Justice inspector general nearing close of FBI investigation

  • 14 May 2019
  • NormanL

The Justice Department's inspector general is looking into the FBI's surveillance of the 2016 Trump presidential campaign, and the infamous Steele dossier that eventuall helped launch the Mueller investigation. From the Wall Street Journal:

Justice Department Inspector General Michael Horowitz’s team has been asking why the FBI continued to cite Mr. Steele as a credible source in the renewal applications, the people said. In particular, they asked about a news report cited extensively in the applications that appeared to bolster Mr. Steele’s credibility. The report said U.S. intelligence officials were investigating allegations similar to those Mr. Steele had raised.

In the last application, the FBI said it didn’t believe that Mr. Steele directly provided the information in the Yahoo News article, even though Mr. Steele had admitted in U.K. proceedings in spring 2017 that he had briefed the reporter.

Investigators have also asked about an internal FBI evaluation of Mr. Steele’s credibility that found his reporting had been “minimally corroborated,” even as it also said he had provided information “of value” to the U.S. intelligence community. The evaluation was reflected in a “human source validation report” written by a unit of the FBI after the bureau cut off its relationship with Mr. Steele in October 2016. It did so because of his disclosures to the media about his work for the FBI.

In the last renewal application, dated June 2017, the FBI continued to state that it believed Mr. Steele’s information “credible,” given that his “previous reporting” had been “corroborated and used in criminal proceedings.”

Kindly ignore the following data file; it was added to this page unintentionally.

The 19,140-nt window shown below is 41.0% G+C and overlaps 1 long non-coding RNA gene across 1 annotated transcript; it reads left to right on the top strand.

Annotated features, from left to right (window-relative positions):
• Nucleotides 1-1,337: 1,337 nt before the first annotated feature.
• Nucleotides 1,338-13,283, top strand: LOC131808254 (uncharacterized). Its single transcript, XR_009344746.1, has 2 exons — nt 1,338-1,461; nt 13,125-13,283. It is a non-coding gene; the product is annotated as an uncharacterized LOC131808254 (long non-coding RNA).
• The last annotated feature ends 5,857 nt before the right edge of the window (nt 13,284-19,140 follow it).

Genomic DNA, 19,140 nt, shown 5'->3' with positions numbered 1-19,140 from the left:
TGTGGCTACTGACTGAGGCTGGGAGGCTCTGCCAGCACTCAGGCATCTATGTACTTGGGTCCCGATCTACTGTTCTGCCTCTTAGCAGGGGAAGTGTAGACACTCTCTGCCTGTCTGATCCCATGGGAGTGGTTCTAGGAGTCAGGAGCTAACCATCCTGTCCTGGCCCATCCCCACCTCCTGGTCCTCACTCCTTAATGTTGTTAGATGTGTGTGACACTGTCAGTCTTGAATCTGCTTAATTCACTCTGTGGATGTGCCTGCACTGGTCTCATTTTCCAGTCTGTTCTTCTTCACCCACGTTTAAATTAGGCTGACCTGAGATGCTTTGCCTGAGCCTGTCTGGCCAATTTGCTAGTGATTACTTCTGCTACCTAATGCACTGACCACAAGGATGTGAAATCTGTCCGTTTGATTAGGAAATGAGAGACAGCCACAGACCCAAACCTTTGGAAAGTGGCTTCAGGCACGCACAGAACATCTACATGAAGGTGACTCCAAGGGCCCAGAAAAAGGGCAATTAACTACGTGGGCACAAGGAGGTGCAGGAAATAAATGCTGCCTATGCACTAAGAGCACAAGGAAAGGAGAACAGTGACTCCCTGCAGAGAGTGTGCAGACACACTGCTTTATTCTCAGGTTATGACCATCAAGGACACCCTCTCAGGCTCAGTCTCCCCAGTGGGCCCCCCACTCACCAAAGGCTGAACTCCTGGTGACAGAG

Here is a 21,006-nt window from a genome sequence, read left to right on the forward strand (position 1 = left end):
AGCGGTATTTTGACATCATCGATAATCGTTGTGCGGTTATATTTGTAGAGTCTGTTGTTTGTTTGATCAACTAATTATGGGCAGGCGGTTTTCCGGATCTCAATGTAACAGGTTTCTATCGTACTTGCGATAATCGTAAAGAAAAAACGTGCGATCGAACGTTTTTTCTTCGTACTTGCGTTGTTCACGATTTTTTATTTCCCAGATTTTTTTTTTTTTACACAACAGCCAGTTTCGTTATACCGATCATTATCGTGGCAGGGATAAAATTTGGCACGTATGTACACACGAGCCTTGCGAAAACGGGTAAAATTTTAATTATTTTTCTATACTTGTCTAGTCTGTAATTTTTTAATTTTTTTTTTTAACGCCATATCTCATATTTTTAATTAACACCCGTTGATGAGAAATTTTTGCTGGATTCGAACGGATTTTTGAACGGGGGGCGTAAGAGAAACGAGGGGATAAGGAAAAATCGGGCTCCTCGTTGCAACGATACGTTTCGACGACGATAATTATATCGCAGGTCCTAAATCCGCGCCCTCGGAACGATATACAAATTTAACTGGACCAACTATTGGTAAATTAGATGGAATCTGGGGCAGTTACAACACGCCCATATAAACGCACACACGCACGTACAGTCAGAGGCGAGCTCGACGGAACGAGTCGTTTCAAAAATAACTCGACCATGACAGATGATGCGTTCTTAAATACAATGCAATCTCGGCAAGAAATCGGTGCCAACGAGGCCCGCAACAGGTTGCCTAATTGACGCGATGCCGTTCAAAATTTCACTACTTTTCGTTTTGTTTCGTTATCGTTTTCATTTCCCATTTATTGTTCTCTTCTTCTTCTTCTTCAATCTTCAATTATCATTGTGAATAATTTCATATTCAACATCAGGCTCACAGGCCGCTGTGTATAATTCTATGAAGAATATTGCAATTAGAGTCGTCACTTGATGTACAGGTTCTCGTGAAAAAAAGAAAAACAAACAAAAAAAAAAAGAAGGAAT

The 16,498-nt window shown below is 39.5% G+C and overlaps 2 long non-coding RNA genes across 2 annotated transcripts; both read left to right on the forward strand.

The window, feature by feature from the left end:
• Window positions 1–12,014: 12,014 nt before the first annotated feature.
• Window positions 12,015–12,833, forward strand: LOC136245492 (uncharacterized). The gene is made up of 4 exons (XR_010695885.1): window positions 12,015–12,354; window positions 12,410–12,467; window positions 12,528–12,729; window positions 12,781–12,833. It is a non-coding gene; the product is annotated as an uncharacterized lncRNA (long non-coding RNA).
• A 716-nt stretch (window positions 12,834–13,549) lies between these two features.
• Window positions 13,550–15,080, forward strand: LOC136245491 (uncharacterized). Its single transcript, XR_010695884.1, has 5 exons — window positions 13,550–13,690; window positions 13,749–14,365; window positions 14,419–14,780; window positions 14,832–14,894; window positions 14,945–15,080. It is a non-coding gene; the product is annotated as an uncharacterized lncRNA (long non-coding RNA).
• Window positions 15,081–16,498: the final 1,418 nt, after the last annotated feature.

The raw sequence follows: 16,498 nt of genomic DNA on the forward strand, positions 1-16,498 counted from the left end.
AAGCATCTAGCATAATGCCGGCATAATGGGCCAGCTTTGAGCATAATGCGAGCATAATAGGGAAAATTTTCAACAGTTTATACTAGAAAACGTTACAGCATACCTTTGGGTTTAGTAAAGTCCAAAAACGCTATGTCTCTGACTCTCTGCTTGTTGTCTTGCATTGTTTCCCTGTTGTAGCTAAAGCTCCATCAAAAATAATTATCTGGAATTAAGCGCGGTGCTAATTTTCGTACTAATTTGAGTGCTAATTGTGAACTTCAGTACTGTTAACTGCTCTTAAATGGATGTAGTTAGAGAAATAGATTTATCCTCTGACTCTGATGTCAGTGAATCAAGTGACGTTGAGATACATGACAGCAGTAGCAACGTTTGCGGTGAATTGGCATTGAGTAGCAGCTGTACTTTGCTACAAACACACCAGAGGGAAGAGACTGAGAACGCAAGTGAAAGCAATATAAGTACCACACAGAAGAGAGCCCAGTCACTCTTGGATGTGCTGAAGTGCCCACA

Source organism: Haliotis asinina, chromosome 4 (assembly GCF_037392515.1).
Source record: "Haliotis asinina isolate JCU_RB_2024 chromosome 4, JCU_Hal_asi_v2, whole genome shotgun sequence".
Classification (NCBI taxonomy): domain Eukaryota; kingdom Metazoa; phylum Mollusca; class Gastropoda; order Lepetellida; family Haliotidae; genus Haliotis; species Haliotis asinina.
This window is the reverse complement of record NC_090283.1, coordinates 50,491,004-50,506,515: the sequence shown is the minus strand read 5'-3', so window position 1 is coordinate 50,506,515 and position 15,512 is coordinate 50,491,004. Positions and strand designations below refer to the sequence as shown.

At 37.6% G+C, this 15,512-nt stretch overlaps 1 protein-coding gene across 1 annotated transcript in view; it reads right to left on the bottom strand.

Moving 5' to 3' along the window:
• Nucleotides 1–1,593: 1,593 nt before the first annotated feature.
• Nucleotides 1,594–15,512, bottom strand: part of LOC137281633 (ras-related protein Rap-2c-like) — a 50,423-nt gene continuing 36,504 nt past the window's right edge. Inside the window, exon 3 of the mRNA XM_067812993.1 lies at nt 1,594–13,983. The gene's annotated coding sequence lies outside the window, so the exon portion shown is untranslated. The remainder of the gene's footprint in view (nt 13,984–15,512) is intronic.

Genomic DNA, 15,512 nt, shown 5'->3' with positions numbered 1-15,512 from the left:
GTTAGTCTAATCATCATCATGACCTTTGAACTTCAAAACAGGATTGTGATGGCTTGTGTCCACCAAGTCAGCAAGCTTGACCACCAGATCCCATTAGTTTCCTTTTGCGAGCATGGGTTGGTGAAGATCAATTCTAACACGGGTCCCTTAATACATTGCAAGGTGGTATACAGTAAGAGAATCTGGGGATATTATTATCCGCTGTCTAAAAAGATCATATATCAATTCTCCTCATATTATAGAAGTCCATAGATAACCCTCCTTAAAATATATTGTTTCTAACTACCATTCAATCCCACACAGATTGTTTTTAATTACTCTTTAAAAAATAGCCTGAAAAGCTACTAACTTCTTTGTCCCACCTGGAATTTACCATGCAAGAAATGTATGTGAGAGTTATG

The use of Mr. Steele’s information as part of a secret surveillance warrant was among the most controversial actions taken by the FBI during the 2016 campaign. It was the subject of dueling partisan memos by members of the House Intelligence Committee last year—with Republicans alleging that the electronic eavesdropping on Mr. Page was improper, and Democrats saying the surveillance was based on real concerns and allowed investigators to collect “valuable intelligence,” the details of which are redacted. Renewals are often based on whether the earlier surveillance was productive.

Inspectors general are supposed to have wide discretion when investigating their agencies. The Justice inspector general, Michael Horowitz, has previously shown he is both stubbornly ndependent, and determined to find answers. While we cannot speculate on what the IG will discover, we are certain that when the report is made public, it will provide a thorough and, if Horowitz's past work is any indication, scathing analysis of what happened inside the FBI.

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